Lucas favors backdrops that are whiter than porcelain, with characters in all-white jumpsuits that practically melt into the background, leaving only what appear to be scalps floating in the foreground. Dialog is written in a jumbled, jargon-heavy manner, making conversations between characters unclear and confusing most of the time, and characters are as bland and as non-existent as they come. Obviously, these were conscious decisions made on part of Lucas, who wanted to create this very broad, basic environment where everything we've come to know and accept as people was subtracted and replaced with eternal nothingness. This is an admirable concept, but the execution here leaves a lot to be desired and feels self-defeating.

When characters, thoughtful conversations, and major events are substituted for a lost of aimless wandering and conversing, regardless of the themes the picture is trying to convey, the act of watching such a thing inherently promotes a disconnect amongst the audience. When audiences feel disconnected or alienated, they generally lose interest or don't pay attention, and that is precisely what happened to me during most of THX 1138. I can admire the ambition in scope and idealism from a young Lucas, who would go and craft Star Wars just six years later and start another beast that was just waiting to be dissected and embraced by similar fans of THX 1138, but this is a film that almost entirely escaped me from start to finish.

Starring: Robert Duvall, Donald Pleasence, and Maggic McOmie. Directed by: George Lucas.
January 20, 2016
While the narrative is more engaging in the first half than the second, "THX 1138" is a stunning testimony to the visual and world-building imagination of George Lucas. The cinematography is remarkable, framing with a stark and minimalist elegance, while the dystopian future feels both unapproachably distant yet horrifically close and relevant. The early sequences are where the film is at its best, really engaging with a marvelously constructed world. The middle lags a bit, but it's a minor flaw. For his first feature film, Lucas performs astonishingly well, foreshadowing his immense talents that would eventually swallow up his artistic career in "Star Wars."
January 17, 2016
The first two thirds of the film are a masterwork of visual storytelling - light on plot with minimal dialogue and exposition, but heavy on atmosphere as the visuals tell you all you need to know about who the characters are and what the world they inhabit is like. The last third of the film is where it loses some of its power and charm though as more characters are brought to the forefront and there's a bigger emphasis on plot. Frankly the last third almost feels like it's dragging.

December 22, 2015
For a low budget with a lot of dialogue, its magnificent. And a young robert duvall shows off his acting chops.
½ December 4, 2015
THX 1138 has a fascinating subject matter and premise with some unique visuals, but it is unfortunately executed poorly with weak plot, slow pacing and very weak character development. It is definitely original and interesting, but it is never as smart as it should have been and it is also too boring and way too cold to be enjoyed more.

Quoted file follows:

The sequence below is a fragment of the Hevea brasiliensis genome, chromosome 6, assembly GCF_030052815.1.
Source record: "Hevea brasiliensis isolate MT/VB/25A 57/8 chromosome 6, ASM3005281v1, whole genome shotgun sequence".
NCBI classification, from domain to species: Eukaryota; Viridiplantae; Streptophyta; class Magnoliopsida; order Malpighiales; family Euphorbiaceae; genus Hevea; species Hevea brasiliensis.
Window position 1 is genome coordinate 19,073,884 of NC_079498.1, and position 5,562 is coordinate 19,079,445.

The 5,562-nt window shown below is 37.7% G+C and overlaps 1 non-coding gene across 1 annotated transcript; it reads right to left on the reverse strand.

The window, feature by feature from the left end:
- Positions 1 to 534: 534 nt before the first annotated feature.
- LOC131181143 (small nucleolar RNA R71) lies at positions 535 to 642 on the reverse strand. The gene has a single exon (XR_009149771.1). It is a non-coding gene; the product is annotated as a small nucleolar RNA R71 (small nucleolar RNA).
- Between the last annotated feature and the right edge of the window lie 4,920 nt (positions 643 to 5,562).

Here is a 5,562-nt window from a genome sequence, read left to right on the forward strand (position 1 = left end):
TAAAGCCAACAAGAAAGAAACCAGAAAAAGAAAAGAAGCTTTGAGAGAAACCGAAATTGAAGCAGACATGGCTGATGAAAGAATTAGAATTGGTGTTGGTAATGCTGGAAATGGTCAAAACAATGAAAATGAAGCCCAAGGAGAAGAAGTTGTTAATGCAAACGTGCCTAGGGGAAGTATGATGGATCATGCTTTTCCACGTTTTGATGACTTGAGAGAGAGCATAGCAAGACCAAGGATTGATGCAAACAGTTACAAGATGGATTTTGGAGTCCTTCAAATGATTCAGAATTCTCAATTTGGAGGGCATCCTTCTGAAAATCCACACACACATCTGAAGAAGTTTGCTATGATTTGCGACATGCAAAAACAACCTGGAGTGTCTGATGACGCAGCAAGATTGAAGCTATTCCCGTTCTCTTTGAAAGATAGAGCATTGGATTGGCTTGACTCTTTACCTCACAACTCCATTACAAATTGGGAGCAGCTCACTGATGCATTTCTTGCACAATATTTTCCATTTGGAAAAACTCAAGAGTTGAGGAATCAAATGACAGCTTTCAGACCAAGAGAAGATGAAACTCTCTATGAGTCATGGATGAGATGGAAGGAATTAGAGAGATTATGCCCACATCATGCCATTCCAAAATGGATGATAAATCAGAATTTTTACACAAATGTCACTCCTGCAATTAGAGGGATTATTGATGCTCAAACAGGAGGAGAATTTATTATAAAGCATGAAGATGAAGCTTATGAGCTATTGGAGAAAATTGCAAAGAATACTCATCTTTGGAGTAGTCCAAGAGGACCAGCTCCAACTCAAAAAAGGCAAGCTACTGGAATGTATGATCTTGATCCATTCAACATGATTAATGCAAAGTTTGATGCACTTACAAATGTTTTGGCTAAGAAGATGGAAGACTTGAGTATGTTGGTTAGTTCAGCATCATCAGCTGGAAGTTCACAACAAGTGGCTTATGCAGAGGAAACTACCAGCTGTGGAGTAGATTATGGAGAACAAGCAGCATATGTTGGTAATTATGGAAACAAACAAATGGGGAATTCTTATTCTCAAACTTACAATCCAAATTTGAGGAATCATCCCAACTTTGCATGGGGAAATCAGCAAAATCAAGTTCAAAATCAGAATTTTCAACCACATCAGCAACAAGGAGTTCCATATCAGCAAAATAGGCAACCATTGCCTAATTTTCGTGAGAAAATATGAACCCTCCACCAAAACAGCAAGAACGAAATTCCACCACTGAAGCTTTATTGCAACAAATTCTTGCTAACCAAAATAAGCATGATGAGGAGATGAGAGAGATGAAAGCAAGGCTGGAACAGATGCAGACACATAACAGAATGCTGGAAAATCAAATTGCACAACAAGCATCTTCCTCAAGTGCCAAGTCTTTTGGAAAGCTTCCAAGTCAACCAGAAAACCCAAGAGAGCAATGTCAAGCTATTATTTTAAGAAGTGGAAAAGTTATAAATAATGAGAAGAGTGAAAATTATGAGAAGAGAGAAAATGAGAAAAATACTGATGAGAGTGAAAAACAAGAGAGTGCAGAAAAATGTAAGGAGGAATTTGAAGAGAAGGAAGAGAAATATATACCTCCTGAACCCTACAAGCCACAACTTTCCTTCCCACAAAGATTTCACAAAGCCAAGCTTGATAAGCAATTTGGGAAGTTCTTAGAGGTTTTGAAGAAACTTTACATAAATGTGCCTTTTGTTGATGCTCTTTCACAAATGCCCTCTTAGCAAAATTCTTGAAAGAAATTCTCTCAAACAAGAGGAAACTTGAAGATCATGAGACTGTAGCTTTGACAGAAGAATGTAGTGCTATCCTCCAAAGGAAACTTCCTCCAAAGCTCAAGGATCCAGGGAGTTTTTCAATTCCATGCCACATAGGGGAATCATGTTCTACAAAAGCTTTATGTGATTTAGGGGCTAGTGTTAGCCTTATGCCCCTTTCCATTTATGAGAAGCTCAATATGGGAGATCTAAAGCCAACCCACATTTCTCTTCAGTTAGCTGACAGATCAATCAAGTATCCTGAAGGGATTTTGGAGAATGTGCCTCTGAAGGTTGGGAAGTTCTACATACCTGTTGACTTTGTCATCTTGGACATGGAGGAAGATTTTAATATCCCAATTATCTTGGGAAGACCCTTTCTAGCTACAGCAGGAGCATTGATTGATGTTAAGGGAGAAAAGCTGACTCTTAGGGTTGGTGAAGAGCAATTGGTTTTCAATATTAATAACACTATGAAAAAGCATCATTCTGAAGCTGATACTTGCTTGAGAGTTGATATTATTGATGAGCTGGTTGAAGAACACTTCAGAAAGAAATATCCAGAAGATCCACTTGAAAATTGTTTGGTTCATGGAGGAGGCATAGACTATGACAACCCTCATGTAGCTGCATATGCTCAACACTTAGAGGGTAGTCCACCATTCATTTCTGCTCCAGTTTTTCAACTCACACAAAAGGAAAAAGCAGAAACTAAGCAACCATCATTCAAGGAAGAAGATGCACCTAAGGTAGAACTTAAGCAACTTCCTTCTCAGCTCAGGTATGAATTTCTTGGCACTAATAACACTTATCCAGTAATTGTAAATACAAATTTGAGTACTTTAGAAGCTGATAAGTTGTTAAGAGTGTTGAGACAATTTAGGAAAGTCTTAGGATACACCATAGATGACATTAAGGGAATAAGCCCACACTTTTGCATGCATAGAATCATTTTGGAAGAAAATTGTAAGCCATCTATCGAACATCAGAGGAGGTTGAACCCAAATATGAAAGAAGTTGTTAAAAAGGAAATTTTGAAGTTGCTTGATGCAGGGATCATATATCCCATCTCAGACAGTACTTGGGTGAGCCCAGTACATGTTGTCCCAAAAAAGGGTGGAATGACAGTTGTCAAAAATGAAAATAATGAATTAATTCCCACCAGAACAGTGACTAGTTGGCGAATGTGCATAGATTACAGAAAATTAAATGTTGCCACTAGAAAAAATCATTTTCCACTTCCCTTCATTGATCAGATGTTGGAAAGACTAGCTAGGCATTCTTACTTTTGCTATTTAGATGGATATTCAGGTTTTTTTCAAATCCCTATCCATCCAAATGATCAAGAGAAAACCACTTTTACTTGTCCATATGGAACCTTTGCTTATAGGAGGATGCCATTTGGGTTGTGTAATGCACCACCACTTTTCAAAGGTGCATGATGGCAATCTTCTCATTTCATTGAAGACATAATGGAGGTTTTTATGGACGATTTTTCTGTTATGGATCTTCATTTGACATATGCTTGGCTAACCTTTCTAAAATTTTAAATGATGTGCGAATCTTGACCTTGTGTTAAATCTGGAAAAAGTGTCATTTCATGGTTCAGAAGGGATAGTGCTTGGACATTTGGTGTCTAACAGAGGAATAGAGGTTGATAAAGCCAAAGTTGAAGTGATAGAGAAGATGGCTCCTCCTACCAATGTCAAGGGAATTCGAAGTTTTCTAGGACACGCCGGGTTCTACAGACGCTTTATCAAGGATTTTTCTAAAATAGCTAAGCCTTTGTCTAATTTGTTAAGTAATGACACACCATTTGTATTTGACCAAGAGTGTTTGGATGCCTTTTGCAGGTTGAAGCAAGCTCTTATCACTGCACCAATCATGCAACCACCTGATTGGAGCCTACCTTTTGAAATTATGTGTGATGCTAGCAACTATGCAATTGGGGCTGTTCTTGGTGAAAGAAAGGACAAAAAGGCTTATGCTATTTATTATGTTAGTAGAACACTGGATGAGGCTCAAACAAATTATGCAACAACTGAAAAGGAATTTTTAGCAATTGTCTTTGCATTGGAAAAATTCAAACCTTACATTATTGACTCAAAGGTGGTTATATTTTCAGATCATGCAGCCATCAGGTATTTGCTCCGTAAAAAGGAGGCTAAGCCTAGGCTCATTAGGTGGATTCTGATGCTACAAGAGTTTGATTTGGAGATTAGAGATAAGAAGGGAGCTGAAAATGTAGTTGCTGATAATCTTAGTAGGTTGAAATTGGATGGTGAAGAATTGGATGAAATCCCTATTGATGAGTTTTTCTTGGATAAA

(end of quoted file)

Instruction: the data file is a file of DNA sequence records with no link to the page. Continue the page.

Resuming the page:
November 11, 2015
Creative concept for a film released in 1971.
Rather dull, however.
Robert B.
Super Reviewer
October 8, 2015
THX 1138 is in many ways a proto-Star Wars. Lucas does a fantastic job creating what feels like a complete futuristic world. The sets, the costuming, etc. are all great. In the sound you can hear what is to come in Star Wars. The film itself is mainly a vehicle for exploring that world and is not great in terms of plot, but for acting it is fine. Overall, the film has the vibe of an intense dystopia that might have followed the 1950s in some alternate history. Definitely recommended for sci-fi fans.
October 5, 2015
As someone who grew up on "Star Wars," I'm kind of surprised with myself that I never watched George Lucas' first feature film. It's an incredibly grim vision of a sterile Orwellian future. Robert Duvall plays one of the nearly identical looking shaved-headed citizens who are held in line by constant surveillance and a robotic and brutal police force. Though made over 40 years ago, the film's themes are even more timely today. Like many other stories like this, the protagonist becomes disenchanted by his oppressive society and seeks to break out. Like many of Lucas' films, the character development is weak, but the overall story has many strong story archetypes and Lucas delivers the strongest visuals of any of his films. There were plenty of exciting moments in his three recent Star Wars films, but the imagery was nowhere as powerful as the stark images shown in this film. It's the simplicity of the imagery that helped make them so memorable. Far from being a commercial film like most of Lucas' subsequent films, and it's probably not gong to appear to most audiences, but I found it a terrific and powerful little film. Look fast for Sid Haig in a bit part and Lalo Schifrin provides a terrific score (almost makes me wonder if he'd scored "Star Wars" instead of John Williams).
½ September 20, 2015
Visually entreating even if the narrative is well-worn.
Super Reviewer
September 9, 2015
Mildly interesting. You can see some of the influences of this film on Star Wars. Otherwise, it is just something to check of the list to say that you saw an early George Lucas film and then just move on.
September 7, 2015
Social Commentary: The Movie
September 7, 2015
gr8 expansion of what was his grad student film also look for car with THX-1138 at malt shop in 'american graffitti'
Page 1 of 92